Thanksgiving Day is a national holiday celebrated in the United States on the fourth Thursday of November.

The modern Thanksgiving holiday tradition in the United States traces its origins to a 1621 celebration at Plymouth in Massachusetts, when the Plymouth colonists (Pilgrims) and Wampanoag Indians shared an autumn harvest. The first Plymouth feast is today acknowledged as one of the first Thanksgiving celebrations in the colonies (History.com).

Initially, the Plymouth colony did not have enough food to feed half of the 102 colonists that arrived on the Mayflower. Squanto and the Wampanoag Indian Tribe taught the Pilgrims, weakened by malnutrition and illness, how to cultivate corn, extract sap from maple trees, catch fish in the rivers and avoid poisonous plants (History.com).

Even though the first thanksgiving was celebrated in 1621, it wasn’t until 1863, in the midst of the Civil War, that President Abraham Lincoln proclaimed a national Thanksgiving Day to be held each November (History.com).

Today, friends and family surrounding a table filled with turkey, stuffing, mashed potatoes, cranberry sauce and pumpkin pie mark Thanksgiving celebrations. Most of these specialties were not available to the Pilgrims and Indians, but the evident theme of “giving thanks” for what you have, including the people around you and the food on your table, are still prevalent.

Plaza College would like to wish everyone a Happy & Healthy Thanksgiving.


Queens Election Day Preliminary Results

November 16, 2011
Plaza College
# 202, 74-09 37th Ave, Jackson Heights, NY 11372
www.plazacollege.edu    (718) 779-1430
 *** Press Release ***
The Queens Courier recently reported on the November 8th elections in Queens, New York.
With only three races on the ballot, two of which featured only a single candidate, Election Day 2011 was quiet in Queens. 
Queens District Attorney Richard A. Brown and Councilmember Ruben Wills ran unopposed in their respective elections.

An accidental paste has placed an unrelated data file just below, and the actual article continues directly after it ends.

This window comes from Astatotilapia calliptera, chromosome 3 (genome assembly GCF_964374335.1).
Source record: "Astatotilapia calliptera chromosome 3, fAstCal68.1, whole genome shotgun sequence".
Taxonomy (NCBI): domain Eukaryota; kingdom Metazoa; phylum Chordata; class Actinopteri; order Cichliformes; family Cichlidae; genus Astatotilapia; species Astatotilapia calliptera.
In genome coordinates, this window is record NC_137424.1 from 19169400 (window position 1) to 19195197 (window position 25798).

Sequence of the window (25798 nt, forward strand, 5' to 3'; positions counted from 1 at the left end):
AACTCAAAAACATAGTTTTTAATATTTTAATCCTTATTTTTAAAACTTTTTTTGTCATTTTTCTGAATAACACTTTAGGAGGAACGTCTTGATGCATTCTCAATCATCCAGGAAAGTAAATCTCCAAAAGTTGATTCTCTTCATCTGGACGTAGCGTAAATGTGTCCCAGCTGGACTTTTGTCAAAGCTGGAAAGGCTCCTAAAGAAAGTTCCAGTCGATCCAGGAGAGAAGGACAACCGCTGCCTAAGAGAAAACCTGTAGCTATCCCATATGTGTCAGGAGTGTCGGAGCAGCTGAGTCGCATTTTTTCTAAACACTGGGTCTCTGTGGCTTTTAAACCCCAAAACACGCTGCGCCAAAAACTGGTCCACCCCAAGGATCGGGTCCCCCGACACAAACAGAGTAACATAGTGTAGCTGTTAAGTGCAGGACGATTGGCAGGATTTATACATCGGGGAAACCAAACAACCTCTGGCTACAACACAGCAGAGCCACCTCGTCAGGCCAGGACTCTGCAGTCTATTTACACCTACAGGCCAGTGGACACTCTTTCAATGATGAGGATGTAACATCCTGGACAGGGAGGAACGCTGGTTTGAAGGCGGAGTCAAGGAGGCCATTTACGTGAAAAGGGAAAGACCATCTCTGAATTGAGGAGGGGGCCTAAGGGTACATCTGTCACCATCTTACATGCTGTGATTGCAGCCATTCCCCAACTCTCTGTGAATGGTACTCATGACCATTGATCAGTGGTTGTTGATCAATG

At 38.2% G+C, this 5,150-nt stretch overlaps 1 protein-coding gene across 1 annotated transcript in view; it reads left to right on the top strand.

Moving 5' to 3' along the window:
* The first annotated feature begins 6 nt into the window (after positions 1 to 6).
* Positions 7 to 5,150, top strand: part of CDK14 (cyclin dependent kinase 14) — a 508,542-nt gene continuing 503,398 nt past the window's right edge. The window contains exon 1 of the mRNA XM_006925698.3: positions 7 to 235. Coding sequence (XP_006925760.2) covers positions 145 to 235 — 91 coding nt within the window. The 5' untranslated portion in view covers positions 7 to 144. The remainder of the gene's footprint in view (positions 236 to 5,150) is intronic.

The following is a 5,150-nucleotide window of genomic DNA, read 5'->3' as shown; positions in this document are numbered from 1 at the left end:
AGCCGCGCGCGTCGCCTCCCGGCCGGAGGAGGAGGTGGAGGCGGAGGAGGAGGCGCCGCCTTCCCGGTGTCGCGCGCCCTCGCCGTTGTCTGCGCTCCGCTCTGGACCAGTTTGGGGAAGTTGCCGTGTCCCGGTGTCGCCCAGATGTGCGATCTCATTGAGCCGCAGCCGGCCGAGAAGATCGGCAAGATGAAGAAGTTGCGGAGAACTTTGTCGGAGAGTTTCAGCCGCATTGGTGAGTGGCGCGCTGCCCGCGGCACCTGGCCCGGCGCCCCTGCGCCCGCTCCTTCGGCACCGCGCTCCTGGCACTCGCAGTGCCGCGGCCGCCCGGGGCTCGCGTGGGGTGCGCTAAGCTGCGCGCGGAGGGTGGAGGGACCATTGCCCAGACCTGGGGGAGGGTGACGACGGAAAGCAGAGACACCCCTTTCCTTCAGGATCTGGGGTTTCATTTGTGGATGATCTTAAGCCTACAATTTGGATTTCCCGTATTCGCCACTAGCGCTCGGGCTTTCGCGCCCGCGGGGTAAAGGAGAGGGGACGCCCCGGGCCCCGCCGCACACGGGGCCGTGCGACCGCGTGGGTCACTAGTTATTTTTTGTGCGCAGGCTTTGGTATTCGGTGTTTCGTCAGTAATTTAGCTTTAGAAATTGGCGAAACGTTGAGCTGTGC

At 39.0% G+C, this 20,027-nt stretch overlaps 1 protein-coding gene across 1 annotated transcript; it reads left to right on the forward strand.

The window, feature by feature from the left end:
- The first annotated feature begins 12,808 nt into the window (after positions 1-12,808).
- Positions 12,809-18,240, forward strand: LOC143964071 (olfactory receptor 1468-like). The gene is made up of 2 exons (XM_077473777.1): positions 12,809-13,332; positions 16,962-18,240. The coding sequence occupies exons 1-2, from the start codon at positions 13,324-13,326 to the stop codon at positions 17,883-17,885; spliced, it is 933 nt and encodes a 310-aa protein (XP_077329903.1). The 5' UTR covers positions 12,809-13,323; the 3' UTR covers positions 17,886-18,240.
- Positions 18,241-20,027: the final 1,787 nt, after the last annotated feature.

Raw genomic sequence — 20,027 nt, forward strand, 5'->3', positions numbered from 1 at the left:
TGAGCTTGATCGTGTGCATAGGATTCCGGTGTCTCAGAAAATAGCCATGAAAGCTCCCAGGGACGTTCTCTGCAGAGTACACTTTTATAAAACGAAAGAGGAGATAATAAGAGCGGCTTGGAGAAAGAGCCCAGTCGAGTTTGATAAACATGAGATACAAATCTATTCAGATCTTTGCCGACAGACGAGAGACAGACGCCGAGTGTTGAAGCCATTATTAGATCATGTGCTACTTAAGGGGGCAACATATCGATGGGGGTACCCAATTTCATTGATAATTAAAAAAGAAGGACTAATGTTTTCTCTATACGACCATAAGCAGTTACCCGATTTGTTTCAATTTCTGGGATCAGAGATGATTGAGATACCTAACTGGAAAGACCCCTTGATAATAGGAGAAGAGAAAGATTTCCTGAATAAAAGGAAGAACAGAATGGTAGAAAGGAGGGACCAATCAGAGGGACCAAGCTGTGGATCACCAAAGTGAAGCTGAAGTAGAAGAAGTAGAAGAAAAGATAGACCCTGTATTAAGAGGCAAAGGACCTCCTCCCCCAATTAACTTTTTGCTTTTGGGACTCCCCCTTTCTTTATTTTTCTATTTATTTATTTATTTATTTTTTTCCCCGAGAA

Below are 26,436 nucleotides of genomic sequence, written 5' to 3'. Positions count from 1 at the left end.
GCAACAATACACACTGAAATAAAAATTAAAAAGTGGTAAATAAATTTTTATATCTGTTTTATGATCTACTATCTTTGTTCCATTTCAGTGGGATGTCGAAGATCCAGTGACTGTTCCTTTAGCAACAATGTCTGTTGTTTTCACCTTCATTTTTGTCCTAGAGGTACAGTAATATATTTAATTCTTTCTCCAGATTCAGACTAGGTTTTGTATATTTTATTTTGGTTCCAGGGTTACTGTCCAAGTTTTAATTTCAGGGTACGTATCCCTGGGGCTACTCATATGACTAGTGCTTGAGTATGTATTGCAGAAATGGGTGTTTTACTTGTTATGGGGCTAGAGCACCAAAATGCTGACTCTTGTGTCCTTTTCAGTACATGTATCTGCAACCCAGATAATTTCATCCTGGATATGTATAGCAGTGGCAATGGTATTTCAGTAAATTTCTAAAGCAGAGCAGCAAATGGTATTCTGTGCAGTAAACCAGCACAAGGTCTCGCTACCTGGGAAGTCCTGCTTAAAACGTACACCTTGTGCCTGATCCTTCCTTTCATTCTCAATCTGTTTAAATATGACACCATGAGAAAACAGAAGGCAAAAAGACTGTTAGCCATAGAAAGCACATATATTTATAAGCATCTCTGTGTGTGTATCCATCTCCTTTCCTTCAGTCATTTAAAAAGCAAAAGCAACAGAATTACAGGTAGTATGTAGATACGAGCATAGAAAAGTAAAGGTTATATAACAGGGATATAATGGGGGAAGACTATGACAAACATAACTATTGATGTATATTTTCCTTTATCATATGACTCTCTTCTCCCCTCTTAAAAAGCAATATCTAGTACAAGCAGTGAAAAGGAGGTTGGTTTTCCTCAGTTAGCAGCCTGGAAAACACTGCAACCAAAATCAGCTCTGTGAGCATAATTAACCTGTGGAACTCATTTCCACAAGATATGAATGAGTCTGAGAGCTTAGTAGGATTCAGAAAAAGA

Richard A. Brown secured “his sixth consecutive term as county prosecutor. The D.A., who is in his 20th year on the job, ran with endorsements from his own Democratic Party, as well as the Republicans and Conservatives,” (QueensCourier).
Queens District Attorney Richard Brown, seen voting, secured his record sixth consecutive term as county prosecutorRuben Wills defeated Allan Jennings in the District 28 September Democratic Primary with over 67% of the vote, securing his seat. “Wills was first elected to the council in a special election last November after Councilmember Thomas White passed away,” (Queens Courier). District 28 includes South Jamaica, South Ozone Park and Richmond Hill.
The third race for the six available Queens Supreme Court Justice seats had twelve candidates. The six Democrats who ran secured the votes. “Democrats Janice A. Taylor of Jamaica, Allan Weiss of Forest Hills, Rudolph E. Greco Jr. of Jackson Heights, Timothy J. Dufficy of Breezy Point, Pam B. Jackson-Brown of Jamaica and Ira H. Margulis of Oakland Gardens each received over 9% of the vote,” (Queens Courier). 
These are all preliminary results, as a complete re-canvass of all voting machines and the counting of all valid absentee, affidavit and military ballots need to be completed before the election results can be certified, reports the QueensCourier.

Tips to Shorten the Length of a Cold this Winter!

November 14, 2011
  Plaza College
# 202, 74-09 37th Ave, Jackson Heights, NY 11372
www.plazacollege.edu    (718) 779-1430
 *** Press Release ***
The winter is prime time for common colds and inconvenient viruses. Feeling under the weather during the winter can really put a damper on your plans. Here are a few suggestions that can help you shorten the length of a cold, avoid a repeat or avoid worsening symptoms, provided by MNN.com